W/C

The building contract didn’t include the loo vanity unit & tap or supply/fitting of tiles. These costs came to £368.

Decorating

Haz saved us a load of cash by doing all the decorating (she has now painted every square inch of the house). So we only had to pay for paint, paintbrushes etc. which came to £164. I think it would have been £1,000+ if we’d used a decorator.

Sundry

Who doesn’t love a sundry category? The place where you put stuff that you didn’t budget for. This included pendant cables for the island lights, door knobs & dipping the doors we bought from FB marketplace. Cost = £92.

The numbers are in…

In case you’re not phenomenally good at mental arithmetic, the total cost of the extension + other bits came to £51,274 (give or take a couple of quid). The original budget we set was £55K, including a small contingency, so we’re glad to have come in under that figure.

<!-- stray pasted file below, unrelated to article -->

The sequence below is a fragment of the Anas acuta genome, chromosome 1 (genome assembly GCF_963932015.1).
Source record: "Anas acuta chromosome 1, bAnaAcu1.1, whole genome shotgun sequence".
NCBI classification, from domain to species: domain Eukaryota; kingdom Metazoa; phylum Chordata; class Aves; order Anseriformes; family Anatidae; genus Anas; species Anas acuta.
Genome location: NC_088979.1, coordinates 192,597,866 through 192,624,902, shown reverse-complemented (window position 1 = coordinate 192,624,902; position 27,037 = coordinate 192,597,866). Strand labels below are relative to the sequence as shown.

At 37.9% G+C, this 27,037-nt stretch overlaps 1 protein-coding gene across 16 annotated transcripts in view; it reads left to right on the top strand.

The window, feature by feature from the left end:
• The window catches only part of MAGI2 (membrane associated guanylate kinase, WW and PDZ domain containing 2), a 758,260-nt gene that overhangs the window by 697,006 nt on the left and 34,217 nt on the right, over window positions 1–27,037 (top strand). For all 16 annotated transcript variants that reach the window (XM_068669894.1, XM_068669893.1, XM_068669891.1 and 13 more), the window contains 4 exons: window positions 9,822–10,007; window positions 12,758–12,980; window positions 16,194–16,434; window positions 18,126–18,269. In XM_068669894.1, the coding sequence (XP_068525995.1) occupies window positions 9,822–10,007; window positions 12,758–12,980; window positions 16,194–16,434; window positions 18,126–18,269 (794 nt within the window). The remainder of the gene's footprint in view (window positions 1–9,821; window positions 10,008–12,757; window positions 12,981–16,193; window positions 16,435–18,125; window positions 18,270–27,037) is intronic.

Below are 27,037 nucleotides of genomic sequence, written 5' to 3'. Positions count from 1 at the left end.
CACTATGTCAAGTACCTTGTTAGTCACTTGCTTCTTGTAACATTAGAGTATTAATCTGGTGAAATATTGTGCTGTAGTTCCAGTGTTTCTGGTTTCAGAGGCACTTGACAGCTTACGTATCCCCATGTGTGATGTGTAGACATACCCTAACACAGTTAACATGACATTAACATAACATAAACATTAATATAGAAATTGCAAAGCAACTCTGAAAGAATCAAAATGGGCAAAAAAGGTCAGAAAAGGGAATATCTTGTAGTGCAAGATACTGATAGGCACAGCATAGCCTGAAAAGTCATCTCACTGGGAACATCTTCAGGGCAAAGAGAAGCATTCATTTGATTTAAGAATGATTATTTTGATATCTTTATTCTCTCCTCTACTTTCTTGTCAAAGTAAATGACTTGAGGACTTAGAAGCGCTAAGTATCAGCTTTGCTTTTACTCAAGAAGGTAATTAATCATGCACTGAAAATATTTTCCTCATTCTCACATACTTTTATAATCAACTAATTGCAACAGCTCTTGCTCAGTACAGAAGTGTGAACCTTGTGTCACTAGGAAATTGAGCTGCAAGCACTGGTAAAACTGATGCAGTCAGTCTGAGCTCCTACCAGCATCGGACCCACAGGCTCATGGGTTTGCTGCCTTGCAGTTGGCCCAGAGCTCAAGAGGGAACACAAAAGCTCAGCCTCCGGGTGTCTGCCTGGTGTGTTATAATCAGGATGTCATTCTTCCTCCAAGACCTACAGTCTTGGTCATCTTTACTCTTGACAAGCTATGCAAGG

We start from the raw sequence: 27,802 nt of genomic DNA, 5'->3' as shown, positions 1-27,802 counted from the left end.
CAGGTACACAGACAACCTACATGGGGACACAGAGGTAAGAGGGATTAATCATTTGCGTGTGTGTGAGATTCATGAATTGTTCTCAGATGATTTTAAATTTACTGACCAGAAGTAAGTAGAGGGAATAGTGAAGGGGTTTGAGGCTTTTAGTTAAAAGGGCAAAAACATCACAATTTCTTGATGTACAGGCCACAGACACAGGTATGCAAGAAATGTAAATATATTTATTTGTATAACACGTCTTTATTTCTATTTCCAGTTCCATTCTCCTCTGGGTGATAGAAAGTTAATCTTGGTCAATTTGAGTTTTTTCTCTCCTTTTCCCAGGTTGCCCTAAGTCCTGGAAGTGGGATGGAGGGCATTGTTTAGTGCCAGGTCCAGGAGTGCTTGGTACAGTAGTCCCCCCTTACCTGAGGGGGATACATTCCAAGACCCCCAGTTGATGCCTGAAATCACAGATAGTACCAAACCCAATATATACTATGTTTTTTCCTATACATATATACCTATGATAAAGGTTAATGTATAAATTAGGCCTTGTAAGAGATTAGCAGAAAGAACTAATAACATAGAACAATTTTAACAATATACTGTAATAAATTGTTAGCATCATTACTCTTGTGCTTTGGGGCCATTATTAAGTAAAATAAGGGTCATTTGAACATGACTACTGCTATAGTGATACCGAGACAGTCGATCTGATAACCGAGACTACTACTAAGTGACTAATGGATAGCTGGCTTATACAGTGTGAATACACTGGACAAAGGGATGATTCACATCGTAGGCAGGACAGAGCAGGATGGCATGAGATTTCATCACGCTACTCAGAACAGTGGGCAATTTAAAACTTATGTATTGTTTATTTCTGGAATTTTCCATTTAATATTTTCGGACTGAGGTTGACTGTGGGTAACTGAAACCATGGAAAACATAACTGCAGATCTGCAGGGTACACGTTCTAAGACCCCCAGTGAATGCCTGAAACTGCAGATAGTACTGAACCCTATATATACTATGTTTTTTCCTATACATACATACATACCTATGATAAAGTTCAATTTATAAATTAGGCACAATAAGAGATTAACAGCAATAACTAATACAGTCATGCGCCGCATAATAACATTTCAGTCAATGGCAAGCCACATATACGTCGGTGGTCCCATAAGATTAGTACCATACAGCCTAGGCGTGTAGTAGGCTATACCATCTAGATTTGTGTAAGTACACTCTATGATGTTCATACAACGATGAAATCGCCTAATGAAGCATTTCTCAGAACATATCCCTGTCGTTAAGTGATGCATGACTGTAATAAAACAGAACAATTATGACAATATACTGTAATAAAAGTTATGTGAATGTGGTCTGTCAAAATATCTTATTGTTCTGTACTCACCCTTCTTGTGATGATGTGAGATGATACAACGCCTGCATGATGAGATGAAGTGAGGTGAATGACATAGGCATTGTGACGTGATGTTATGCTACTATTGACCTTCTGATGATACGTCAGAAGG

Whilst it feels good to imagine that we’ve added more value than that to the house, it shouldn’t matter too much as we plan on living here for a looong time.

It’s worth mentioning that these figures don’t include furniture, the patio that I laid outside the extension, or any of various bits we’ve bought to make the new space look pretty. As you might expect, these add up, so I’d definitely recommend budgeting for this stuff.


It feels a little odd being so transparent about what we spent on the extension but I hope that it’ll prove really useful to some of you guys when budgeting for your own work. We’re based in Yorkshire so probably worth lobbing an extra chunk of cash to your budget if you’re in London/South East.

I’ve said it before but DEFINITELY get multiple quotes for the work. We got 5 quotes and they varied by £17K… So unless you’ve got a spare 17 grand knocking around, it’s worth getting in touch with a few builders.

2 replies on “Extension post #11 – how much did it cost?”